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Entries in recipes (628)

Saturday
Feb262011

When Life Gives You Lemons: Very Lemon Drop Cookies Recipe

Some sweet recipes dumb down lemon flavor, overcompensating with sugar to make up for the tartness of the lemon. Not these cookies. Sure, they're plenty sweet, but by using lemon juice, rind, liqueur, candies, and even lemon curd to top them, they've got so much lemon that non-lemon lovers need not apply. But if you do love lemon, then pucker up and get ready to chow down on these sweet-tart treats. Get bonus sweet-sour points by garnishing with pixie stix powder, but it's not necessary; pearl sugar is pretty too.

Lemon Drop Cookies

20 to 24 cookies, depending on size

  • 2 cups flour, sifted
  • 3 teaspoons baking powder
  • 3/4 teaspoons salt
  • 1 tablespoon grated lemon rind
  • 1/2 cup (1 stick) butter, softened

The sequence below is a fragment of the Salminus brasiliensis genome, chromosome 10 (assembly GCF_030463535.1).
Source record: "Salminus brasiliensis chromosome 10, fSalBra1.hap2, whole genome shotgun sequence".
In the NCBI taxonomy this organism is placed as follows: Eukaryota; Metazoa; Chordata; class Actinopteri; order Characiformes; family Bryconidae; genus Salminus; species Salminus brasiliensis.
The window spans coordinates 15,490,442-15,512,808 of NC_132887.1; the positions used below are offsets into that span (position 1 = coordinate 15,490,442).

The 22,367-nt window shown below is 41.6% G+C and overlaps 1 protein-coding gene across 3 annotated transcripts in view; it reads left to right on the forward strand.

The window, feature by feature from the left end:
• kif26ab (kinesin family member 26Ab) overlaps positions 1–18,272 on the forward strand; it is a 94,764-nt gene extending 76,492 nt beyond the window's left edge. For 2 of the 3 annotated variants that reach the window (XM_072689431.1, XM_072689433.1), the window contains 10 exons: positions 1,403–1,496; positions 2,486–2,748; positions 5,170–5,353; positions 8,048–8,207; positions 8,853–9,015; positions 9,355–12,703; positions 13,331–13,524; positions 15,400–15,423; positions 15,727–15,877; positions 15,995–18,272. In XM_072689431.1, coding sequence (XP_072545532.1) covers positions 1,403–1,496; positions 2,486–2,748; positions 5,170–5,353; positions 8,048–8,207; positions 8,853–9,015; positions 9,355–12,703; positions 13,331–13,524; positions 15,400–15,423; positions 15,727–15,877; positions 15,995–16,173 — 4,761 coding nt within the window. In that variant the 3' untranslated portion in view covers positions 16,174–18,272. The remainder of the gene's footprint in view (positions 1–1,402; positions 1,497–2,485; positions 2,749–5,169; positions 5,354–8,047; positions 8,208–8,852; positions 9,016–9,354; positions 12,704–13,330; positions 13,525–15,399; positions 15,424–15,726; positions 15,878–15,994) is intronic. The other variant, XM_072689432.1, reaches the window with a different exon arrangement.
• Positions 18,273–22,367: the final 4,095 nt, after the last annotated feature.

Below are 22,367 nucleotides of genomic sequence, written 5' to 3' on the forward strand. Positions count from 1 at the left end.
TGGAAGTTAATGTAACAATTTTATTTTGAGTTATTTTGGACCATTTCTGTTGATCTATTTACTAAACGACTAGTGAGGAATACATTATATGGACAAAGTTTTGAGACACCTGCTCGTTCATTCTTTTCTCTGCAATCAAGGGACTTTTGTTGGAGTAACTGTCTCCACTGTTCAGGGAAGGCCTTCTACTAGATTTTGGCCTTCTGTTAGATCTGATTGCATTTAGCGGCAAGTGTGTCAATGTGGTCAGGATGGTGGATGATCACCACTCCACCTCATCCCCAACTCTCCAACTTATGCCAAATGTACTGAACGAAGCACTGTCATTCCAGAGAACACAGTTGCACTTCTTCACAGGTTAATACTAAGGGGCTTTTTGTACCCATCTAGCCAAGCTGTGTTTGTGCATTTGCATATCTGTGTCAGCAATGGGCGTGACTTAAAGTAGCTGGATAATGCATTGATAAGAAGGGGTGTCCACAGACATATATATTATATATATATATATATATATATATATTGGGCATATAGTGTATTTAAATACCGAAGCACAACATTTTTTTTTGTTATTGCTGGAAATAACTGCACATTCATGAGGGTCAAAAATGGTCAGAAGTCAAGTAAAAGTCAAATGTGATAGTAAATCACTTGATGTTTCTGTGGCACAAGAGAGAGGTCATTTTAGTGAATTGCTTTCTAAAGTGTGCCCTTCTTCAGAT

• 1 cup sugar
  • 1 egg
  • 1/4 cup lemon juice
  • 2 tablespoons lemon liqueur
  • 2 tablespoons water
  • 3/4 cup tart lemon candies
  • Optional: lemon curd, pixie stix, or pearl sugar for topping

Procedure

  1. Preheat oven to 375. Line two baking sheets with parchment paper.
  2. In a medium bowl, sift together the flour, baking powder, and salt.
  3. In the bowl of a stand mixer fitted with the paddle attachment, mix the lemon rind, butter, and sugar, beating until light and fluffy.
  4. Add the egg and mix until incorporated.
  5. Add the lemon juice, lemon liqueur, and water; beat well.
  6. Add the dry ingredients, and beat until incorporated, using a rubber spatula to scrape down the sides of the bowl. Gently fold in the lemon candies.
  7. Using a tablespoon or ice cream scoop, drop mounds of dough onto parchment-lined cookie sheets. Be sure to leave 2 inches around each cookie, for spreading.